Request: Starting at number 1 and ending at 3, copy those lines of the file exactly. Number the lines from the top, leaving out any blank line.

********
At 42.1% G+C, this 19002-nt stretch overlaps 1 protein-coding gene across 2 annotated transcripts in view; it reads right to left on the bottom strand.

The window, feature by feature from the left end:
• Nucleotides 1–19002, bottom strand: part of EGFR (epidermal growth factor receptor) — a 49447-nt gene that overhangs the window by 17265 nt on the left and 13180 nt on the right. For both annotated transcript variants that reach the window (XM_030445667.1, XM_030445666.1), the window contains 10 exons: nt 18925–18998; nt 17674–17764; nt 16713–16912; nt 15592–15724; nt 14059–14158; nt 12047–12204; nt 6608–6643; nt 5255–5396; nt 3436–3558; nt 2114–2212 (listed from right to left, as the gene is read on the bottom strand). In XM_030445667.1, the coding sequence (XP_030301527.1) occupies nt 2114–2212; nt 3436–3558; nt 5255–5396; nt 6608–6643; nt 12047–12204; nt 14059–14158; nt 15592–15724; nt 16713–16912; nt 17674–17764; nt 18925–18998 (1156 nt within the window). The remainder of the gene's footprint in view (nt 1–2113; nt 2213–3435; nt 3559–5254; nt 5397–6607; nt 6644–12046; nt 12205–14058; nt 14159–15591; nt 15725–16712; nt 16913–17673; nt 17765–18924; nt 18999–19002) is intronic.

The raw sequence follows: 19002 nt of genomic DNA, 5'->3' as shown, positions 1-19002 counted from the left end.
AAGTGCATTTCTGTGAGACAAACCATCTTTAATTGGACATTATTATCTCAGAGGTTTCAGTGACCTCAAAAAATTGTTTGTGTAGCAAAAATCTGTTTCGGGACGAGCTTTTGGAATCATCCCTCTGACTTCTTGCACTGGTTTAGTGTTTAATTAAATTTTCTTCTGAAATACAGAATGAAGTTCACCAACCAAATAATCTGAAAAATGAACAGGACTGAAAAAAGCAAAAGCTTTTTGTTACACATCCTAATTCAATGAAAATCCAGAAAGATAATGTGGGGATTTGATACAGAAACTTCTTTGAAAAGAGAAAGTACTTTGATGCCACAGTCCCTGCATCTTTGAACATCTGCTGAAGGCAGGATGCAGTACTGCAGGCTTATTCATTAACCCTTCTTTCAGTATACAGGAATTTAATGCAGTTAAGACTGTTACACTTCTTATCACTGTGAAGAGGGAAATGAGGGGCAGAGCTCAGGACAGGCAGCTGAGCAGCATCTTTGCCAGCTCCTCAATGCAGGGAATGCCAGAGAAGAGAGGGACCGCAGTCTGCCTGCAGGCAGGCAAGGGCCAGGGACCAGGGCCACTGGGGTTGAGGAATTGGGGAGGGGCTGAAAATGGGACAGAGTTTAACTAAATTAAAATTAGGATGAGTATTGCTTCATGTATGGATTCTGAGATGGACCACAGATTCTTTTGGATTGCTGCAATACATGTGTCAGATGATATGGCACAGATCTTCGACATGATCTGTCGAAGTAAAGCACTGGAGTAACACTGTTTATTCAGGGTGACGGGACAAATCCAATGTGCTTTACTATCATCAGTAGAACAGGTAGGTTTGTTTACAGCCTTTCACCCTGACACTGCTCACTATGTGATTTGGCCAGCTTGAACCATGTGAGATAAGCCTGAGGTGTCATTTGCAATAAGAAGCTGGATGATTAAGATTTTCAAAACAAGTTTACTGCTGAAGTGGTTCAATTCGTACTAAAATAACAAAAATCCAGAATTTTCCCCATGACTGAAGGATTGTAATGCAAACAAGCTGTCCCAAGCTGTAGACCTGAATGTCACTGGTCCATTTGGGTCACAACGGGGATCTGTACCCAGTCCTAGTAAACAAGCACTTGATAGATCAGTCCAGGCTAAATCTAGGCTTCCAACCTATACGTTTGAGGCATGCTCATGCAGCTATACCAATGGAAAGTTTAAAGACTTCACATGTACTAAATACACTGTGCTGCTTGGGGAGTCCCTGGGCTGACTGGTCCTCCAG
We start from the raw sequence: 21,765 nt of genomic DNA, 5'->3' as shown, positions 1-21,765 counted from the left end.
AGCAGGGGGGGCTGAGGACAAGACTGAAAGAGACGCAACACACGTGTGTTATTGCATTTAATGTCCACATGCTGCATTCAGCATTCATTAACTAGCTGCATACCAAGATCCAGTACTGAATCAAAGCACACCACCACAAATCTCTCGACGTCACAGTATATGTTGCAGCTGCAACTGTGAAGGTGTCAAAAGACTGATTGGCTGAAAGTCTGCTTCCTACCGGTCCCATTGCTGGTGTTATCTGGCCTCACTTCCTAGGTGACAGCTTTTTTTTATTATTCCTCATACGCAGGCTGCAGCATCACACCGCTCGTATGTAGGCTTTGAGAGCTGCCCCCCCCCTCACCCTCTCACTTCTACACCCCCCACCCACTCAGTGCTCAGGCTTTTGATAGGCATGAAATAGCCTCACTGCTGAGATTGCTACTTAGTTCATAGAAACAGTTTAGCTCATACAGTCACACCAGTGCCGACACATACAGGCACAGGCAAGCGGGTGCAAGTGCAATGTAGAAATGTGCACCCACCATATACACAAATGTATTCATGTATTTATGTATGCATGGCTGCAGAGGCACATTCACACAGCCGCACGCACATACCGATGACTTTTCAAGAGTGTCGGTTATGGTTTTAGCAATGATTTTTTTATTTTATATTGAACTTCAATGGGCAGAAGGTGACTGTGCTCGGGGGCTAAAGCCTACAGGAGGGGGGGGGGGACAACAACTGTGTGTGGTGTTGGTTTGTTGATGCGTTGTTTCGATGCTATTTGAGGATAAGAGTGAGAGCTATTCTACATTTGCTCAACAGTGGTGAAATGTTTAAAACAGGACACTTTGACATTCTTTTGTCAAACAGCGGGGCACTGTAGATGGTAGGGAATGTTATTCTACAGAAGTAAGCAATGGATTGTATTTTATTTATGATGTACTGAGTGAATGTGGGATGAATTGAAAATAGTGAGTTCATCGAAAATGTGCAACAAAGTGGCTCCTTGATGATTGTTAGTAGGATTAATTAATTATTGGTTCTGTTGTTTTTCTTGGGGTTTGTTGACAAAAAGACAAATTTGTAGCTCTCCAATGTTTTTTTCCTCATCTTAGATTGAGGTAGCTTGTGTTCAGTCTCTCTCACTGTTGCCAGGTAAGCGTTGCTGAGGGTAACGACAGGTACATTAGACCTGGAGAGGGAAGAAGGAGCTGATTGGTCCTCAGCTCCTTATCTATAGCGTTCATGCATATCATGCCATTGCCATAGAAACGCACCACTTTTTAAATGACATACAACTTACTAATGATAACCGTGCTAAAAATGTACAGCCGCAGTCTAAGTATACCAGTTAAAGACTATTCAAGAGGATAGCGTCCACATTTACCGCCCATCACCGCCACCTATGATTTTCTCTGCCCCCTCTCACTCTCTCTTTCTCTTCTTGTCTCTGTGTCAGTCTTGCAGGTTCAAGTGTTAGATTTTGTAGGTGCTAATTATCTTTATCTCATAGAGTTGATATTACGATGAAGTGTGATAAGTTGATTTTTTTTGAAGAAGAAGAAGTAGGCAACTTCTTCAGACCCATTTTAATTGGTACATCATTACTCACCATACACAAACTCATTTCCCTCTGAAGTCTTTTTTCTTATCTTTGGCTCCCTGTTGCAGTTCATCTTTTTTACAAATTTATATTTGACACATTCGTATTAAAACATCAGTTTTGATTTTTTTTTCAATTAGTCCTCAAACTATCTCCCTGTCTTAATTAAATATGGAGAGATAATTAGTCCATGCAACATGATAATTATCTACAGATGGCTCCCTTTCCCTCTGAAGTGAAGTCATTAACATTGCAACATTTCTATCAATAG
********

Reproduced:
At 42.1% G+C, this 19002-nt stretch overlaps 1 protein-coding gene across 2 annotated transcripts in view; it reads right to left on the bottom strand.

The window, feature by feature from the left end:
• Nucleotides 1–19002, bottom strand: part of EGFR (epidermal growth factor receptor) — a 49447-nt gene that overhangs the window by 17265 nt on the left and 13180 nt on the right. For both annotated transcript variants that reach the window (XM_030445667.1, XM_030445666.1), the window contains 10 exons: nt 18925–18998; nt 17674–17764; nt 16713–16912; nt 15592–15724; nt 14059–14158; nt 12047–12204; nt 6608–6643; nt 5255–5396; nt 3436–3558; nt 2114–2212 (listed from right to left, as the gene is read on the bottom strand). In XM_030445667.1, the coding sequence (XP_030301527.1) occupies nt 2114–2212; nt 3436–3558; nt 5255–5396; nt 6608–6643; nt 12047–12204; nt 14059–14158; nt 15592–15724; nt 16713–16912; nt 17674–17764; nt 18925–18998 (1156 nt within the window). The remainder of the gene's footprint in view (nt 1–2113; nt 2213–3435; nt 3559–5254; nt 5397–6607; nt 6644–12046; nt 12205–14058; nt 14159–15591; nt 15725–16712; nt 16913–17673; nt 17765–18924; nt 18999–19002) is intronic.